Discussing the evaluation of a PR campaign is like admitting to lying. The industry has always struggled to find a truly effective way of quantifying its value, and the use of data collated by the advertising value equivalent (AVE) system is endemic. It’s just that no one wants to own up to using the practice.
The AVE system is a method used primarily to measure print coverage. It assigns a value to each piece of coverage, derived from how much that space would cost if it were an ad.
Its advantage is its simplicity and comparability. However, the downside is that AVEs are based on rate cards and, in an era where ad rates have fallen significantly, essentially meaningless.
'AVEs are just one part of a dashboard of indicators,' contends Richard Ellis, communications manager at the Public Relations Consultants Association. 'You'd want to measure how behaviour and attitudes have been changed as a result of a PR campaign. An AVE won't show that. Conducting focus groups before and after a campaign can indicate an attitude shift.'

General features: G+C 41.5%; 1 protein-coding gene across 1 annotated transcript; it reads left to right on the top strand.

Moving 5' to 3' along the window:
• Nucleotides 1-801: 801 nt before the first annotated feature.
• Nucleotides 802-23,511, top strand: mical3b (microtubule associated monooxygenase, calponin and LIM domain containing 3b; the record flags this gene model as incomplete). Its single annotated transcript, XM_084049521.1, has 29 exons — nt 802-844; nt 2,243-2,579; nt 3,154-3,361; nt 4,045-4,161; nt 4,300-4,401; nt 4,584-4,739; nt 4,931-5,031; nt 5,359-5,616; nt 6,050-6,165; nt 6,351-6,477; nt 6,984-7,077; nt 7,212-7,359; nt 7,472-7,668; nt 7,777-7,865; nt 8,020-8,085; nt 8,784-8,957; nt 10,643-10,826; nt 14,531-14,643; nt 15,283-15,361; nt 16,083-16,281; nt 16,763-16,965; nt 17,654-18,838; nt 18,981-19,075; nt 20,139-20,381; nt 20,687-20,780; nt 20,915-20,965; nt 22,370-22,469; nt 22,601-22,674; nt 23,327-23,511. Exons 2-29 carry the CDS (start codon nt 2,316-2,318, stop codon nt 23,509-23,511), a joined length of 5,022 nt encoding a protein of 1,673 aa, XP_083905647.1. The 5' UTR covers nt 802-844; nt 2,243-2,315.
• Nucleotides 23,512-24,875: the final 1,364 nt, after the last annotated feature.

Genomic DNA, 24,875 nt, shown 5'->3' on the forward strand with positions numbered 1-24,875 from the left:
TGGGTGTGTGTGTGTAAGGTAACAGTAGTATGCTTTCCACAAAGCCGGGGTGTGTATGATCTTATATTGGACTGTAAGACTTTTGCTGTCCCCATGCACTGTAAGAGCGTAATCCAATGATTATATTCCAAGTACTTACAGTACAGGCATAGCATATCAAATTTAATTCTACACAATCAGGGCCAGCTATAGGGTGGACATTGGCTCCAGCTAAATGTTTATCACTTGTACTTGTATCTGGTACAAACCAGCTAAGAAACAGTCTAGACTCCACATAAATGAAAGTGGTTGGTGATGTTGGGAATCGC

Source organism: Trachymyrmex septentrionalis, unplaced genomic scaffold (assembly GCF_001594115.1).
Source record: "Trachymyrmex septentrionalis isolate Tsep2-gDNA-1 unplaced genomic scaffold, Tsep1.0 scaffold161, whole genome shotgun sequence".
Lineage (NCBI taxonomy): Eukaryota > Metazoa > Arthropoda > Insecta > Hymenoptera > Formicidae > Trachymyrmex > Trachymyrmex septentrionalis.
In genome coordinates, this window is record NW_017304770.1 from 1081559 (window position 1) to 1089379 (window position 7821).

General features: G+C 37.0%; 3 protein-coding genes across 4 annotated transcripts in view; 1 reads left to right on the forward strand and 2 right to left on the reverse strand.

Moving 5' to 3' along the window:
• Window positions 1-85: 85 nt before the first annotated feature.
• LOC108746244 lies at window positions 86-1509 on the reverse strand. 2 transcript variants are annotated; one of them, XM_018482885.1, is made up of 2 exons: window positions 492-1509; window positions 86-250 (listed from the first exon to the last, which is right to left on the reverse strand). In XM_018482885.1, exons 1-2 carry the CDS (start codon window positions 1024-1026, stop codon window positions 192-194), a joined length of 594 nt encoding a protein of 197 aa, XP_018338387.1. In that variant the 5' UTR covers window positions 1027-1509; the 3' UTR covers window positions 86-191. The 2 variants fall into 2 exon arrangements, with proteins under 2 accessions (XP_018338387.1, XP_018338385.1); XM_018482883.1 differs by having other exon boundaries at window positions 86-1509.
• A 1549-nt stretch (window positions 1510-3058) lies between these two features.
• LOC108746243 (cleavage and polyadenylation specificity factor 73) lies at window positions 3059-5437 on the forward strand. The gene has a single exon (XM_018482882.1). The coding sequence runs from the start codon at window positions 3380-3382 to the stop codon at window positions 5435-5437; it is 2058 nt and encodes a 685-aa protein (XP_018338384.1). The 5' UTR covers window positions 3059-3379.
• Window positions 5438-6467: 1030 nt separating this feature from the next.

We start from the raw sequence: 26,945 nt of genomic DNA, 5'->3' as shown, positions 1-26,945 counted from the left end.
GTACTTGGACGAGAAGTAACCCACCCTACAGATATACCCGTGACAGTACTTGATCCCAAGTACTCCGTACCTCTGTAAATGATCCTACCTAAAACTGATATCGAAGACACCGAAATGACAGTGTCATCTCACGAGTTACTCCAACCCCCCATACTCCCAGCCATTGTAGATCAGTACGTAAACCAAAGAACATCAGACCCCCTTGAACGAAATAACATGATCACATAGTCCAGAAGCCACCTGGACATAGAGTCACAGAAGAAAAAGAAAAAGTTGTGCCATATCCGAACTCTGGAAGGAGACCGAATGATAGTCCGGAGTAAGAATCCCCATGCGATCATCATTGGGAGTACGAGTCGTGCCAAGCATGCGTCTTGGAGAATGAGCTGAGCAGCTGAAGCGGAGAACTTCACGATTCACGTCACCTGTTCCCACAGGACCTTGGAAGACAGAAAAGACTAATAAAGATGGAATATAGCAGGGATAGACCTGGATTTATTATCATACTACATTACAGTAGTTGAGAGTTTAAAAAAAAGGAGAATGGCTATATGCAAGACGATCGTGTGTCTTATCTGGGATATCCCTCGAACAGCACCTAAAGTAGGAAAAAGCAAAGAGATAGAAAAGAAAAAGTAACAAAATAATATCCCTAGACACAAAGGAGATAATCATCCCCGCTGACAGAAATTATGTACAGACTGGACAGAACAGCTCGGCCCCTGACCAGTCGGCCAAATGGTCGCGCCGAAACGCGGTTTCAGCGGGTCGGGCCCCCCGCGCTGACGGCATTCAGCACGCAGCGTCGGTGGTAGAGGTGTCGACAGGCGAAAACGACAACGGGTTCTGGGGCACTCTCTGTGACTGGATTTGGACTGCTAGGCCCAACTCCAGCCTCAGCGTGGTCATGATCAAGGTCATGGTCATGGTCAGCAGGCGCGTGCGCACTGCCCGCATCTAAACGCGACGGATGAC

However, some believe that those twin drivers of innovation - the recession and the rise in influence of online content - could provide the breakthrough in PR evaluation techniques and strategies.
One such development is the acceleration of integration. Tracking the effect of the PR element of a campaign is especially difficult when other types of communications - advertising, direct marketing or promotional techniques - are being employed in parallel.
Richard Millar, chief executive of PR agency Hill & Knowlton, reports a clear escalation in demand for campaigns that are integrated across a variety of disciplines. However, marketers want to know the contributions from each discipline. 'The recession has certainly put us under extra scrutiny from our clients,' he admits. Millar has also noted marketers and PR managers making greater use of independent evaluation consultancies, which use complex regression analysis to assess the relative contribution of different strands of a campaign.